This easy recipe for healthful vegetable soup was prompted by opportunity: an abundance (still!) of red bell peppers in my garden, and a bunch of freshly dug carrots I found at Findlay Market. I tossed the vegetables with some olive oil and North African-inspired spices, roasted them in the oven, and then pureed them with some vegetable stock to create a beautiful, low-fat red pepper and carrot soup.

There’s no easier way to create soup than to roast some veggies, transfer them to a pot with stock, and whirl them together with an immersion blender. The whole process takes maybe 45 minutes, most of it unattended. And roasted vegetable soup is just what you want on a cold night (perhaps with a slab of homemade bread). Too, it makes a satisfying lunch a day or two later, and it’s low in calories and fat.

You can create your own roasted vegetable soup out of whatever you happen to find at the market or grocery: broccoli-leek, sweet potato-bell pepper, butternut squash. You’ll want 3 or 4 cups of roasted vegetables and 4 cups of vegetable stock. Want a bit of cream? Sure. Drizzle the soup with some good olive oil before serving, or top with a dollop of Greek yogurt. Make this recipe your own.

Moroccan-inspired roasted carrot and red pepper soup recipe

serves 4

4 large carrots, peeled or unpeeled, cut into 1/3-inch coins
2 red bell peppers, seeded and cut into 1-inch chunks
1 leek, cleaned and cut into 1/2-inch pieces
2 Tbsp. olive oil
1/2 tsp. ground cumin
3 cups vegetable broth
kosher salt and ground white pepper
juice of 1/2 lemon
fresh herbs for serving

Preheat oven to 400 degrees. In a bowl, toss together the carrots, 1 tablespoon of olive oil, the cumin and kosher salt. Transfer the carrots to a large rimmed baking sheet and roast for 10 minutes. Meanwhile, toss the bell pepper and leek in the same bowl with the remaining 1 tablespoon of olive oil and kosher salt. Remove the baking sheet from the oven, move the carrots to one side and add the bell pepper and leek to the pan. Roast for another 25–30 minutes, until the vegetables are tender. Remove from the oven and set aside to cool. Transfer the roasted vegetables to a blender; add 2 cups of vegetable broth and puree for 2–3 minutes, pausing occasionally to scrape down the sides of the blender, until the soup is smooth. Transfer the soup to a large bowl and stir in the remaining 1 cup of vegetable broth and lemon juice. Season to taste with salt and white pepper. Top with a drizzle of excellent olive oil or a dollop of Greek yogurt and some snipped chives.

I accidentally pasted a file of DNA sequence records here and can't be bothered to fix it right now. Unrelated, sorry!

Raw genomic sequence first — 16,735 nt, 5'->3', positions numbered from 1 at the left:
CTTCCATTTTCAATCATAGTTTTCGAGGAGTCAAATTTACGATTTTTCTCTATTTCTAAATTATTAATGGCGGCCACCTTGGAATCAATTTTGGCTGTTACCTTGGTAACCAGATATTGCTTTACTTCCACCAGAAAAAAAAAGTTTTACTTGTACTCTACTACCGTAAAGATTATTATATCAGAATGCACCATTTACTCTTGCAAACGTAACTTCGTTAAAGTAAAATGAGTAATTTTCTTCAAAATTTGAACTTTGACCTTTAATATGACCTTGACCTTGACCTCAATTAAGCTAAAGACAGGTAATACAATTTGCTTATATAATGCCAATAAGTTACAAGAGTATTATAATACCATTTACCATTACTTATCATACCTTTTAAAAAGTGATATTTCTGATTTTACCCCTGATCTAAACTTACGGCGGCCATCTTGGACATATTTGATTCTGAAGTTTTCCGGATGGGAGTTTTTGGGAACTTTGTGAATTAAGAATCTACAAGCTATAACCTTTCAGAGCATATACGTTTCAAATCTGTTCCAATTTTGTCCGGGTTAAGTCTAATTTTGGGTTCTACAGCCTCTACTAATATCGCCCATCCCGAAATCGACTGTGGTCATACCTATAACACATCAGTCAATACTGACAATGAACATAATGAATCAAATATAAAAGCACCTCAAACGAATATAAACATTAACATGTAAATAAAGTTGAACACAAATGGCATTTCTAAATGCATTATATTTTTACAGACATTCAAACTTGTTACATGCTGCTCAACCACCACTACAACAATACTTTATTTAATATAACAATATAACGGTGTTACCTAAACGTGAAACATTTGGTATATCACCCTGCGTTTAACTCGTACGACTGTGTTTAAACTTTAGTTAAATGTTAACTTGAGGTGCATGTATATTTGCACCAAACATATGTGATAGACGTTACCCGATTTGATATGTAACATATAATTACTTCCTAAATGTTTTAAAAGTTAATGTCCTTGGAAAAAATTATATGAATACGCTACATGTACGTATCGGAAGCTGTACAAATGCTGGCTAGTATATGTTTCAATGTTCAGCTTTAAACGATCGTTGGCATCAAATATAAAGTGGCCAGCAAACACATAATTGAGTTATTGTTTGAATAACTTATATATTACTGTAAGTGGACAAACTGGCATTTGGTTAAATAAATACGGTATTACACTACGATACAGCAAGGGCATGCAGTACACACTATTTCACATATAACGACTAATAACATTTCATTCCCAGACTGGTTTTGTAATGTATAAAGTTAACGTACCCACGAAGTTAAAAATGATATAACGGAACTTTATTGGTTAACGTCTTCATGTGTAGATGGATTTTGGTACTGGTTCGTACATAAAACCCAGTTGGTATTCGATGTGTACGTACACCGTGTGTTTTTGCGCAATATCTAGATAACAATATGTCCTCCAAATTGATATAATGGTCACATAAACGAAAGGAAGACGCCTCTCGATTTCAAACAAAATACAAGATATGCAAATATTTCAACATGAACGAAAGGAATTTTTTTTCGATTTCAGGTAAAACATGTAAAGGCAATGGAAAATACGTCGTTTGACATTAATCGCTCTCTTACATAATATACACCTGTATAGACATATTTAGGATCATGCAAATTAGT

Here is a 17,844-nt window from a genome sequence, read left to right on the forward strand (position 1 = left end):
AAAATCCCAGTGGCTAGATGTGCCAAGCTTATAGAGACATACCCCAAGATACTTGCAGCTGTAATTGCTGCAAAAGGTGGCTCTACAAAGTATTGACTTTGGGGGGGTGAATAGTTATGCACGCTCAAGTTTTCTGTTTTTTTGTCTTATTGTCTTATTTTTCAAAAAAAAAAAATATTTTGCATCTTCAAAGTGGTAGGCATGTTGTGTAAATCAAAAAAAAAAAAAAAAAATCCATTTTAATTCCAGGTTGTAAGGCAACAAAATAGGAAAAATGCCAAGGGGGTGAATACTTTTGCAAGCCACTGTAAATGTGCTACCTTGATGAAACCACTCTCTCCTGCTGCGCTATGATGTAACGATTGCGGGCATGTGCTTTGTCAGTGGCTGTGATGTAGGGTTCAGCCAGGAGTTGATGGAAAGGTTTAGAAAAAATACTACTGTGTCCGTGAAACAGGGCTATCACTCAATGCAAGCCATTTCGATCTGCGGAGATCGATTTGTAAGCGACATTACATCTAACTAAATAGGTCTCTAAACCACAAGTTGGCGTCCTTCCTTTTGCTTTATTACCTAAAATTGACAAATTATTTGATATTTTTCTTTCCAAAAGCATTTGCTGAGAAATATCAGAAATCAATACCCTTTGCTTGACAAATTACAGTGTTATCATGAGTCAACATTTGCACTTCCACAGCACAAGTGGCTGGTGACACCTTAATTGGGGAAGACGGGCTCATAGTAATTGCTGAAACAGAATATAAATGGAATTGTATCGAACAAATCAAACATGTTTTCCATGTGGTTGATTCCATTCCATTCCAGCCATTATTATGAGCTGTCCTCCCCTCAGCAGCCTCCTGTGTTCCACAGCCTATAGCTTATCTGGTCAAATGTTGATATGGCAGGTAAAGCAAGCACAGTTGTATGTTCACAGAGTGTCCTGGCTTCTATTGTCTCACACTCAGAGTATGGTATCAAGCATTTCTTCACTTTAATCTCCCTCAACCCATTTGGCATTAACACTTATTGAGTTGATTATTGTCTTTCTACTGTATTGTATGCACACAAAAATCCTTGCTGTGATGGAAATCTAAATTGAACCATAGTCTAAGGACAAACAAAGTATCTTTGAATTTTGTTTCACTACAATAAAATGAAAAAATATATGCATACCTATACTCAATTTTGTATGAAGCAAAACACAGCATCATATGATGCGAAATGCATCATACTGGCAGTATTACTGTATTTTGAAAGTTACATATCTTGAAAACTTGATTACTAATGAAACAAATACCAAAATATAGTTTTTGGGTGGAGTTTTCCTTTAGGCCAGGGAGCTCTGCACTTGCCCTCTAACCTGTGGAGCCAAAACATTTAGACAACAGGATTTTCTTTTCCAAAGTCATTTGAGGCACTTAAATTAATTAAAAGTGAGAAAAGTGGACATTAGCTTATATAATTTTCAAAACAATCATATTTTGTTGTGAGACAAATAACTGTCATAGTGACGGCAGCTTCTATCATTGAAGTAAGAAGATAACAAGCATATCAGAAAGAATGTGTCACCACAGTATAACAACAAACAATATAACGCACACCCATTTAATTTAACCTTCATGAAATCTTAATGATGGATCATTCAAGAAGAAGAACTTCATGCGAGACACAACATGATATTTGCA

fall soup with potatoes, leeks and greens | writes4food.com

Potato, leek and winter greens soup.

After a summer diet heavy on tomatoes, corn and zucchini, I’m finally embracing the change of seasons and a shift to cooler-weather veggies like potatoes, winter squash and onions. I suppose the chore of pulling the dessicated tomato vines out of the garden on a cool, cloudy day recently has shifted my mindset.

It’s the beauty of eating seasonally: Just when you’re so. sick. and. tired. of zucchini, the farmers’ markets start showing acorn squash and sweet potatoes. And our tastes change, right? The other day, I had a very serious craving for a ginormous baked potato loaded with butter and salt. As A.A. Milne observed, “What I say is that, if a man really likes potatoes, he must be a pretty decent sort of fellow.”

Indeed.